Liquid crystals and living systems
- Cite this article as:
- Fergason, J.L. & Brown, G.H. J Am Oil Chem Soc (1968) 45: 120. doi:10.1007/BF02915335
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Most lipids do not pass, on heating, directly from a crystalline structure to an isotropic structure. They are often characterized by a number of intermediate phases, ranging from the plastic crystal, where the center of gravity of the molecule may rotate about one or more axes while the three-dimensional order of the crystal remains, to nematic liquid crystals, which have birefrigent properties of crystals and yet are characterized by completely random ordering of the molecular centers. The smectic and cholesteric liquid crystalline structures are most commonly encountered in lipids. The structural characteristics of these systems are discussed.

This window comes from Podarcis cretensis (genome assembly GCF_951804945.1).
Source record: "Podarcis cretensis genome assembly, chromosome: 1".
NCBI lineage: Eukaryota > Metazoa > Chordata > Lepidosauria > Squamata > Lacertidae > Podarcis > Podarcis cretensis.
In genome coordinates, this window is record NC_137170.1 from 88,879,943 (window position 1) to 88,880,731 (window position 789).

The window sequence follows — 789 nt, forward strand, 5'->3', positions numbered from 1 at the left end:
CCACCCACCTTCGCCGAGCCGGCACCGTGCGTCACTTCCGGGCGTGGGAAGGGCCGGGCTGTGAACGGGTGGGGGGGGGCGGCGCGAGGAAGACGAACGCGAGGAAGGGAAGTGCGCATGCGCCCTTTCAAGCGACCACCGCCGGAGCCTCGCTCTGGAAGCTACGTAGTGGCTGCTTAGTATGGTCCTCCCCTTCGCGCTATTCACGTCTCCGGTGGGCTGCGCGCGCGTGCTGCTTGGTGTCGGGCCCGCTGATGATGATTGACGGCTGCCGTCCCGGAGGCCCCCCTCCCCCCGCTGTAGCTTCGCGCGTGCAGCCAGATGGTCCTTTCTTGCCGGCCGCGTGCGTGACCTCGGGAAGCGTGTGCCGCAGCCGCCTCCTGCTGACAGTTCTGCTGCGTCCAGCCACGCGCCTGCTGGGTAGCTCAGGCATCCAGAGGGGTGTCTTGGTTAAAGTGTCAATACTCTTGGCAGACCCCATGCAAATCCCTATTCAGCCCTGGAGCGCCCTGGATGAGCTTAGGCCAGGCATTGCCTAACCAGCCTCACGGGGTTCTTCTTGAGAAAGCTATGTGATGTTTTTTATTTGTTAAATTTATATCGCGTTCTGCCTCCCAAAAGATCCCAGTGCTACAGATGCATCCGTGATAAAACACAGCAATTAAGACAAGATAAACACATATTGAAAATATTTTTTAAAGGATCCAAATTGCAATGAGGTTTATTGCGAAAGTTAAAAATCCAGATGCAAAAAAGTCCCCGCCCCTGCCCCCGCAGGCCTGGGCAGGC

Of particular interest in living systems are liquid crystals, which are formed by cholesteric esters and many protein materials, and the two-dimensional crystals (smectic structure), which are formed by fatty acid derivatives. The mechanisms of energy transfer and the mechanical alignment in these liquid crystalline systems are unique and require different considerations from those found adaptable to liquids or solids. The properties of liquid crystals which might best be associated with living systems will be discussed, including surface properties and diffusivity.